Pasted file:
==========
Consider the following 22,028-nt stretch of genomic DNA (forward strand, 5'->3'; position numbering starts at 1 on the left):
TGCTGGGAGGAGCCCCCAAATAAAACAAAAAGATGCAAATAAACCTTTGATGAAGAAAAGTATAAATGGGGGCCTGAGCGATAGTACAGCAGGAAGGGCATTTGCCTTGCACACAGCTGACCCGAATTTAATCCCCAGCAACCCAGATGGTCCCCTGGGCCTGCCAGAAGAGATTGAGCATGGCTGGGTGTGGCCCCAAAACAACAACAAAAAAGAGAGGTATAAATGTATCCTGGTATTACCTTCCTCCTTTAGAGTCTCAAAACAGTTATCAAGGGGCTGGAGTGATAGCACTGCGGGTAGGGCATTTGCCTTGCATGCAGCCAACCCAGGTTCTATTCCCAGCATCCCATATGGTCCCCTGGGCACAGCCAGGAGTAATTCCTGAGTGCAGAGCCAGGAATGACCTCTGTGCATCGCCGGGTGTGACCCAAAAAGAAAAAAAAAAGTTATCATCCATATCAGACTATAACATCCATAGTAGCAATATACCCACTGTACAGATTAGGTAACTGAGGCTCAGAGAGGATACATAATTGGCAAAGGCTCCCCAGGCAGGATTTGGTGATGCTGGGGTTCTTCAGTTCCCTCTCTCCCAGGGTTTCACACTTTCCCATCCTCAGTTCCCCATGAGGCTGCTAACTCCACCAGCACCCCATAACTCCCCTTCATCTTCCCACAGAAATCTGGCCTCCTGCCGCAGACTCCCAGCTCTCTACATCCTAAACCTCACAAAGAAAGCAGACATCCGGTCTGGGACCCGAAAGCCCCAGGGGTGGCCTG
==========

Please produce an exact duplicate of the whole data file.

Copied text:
Consider the following 22,028-nt stretch of genomic DNA (forward strand, 5'->3'; position numbering starts at 1 on the left):
TGCTGGGAGGAGCCCCCAAATAAAACAAAAAGATGCAAATAAACCTTTGATGAAGAAAAGTATAAATGGGGGCCTGAGCGATAGTACAGCAGGAAGGGCATTTGCCTTGCACACAGCTGACCCGAATTTAATCCCCAGCAACCCAGATGGTCCCCTGGGCCTGCCAGAAGAGATTGAGCATGGCTGGGTGTGGCCCCAAAACAACAACAAAAAAGAGAGGTATAAATGTATCCTGGTATTACCTTCCTCCTTTAGAGTCTCAAAACAGTTATCAAGGGGCTGGAGTGATAGCACTGCGGGTAGGGCATTTGCCTTGCATGCAGCCAACCCAGGTTCTATTCCCAGCATCCCATATGGTCCCCTGGGCACAGCCAGGAGTAATTCCTGAGTGCAGAGCCAGGAATGACCTCTGTGCATCGCCGGGTGTGACCCAAAAAGAAAAAAAAAAGTTATCATCCATATCAGACTATAACATCCATAGTAGCAATATACCCACTGTACAGATTAGGTAACTGAGGCTCAGAGAGGATACATAATTGGCAAAGGCTCCCCAGGCAGGATTTGGTGATGCTGGGGTTCTTCAGTTCCCTCTCTCCCAGGGTTTCACACTTTCCCATCCTCAGTTCCCCATGAGGCTGCTAACTCCACCAGCACCCCATAACTCCCCTTCATCTTCCCACAGAAATCTGGCCTCCTGCCGCAGACTCCCAGCTCTCTACATCCTAAACCTCACAAAGAAAGCAGACATCCGGTCTGGGACCCGAAAGCCCCAGGGGTGGCCTG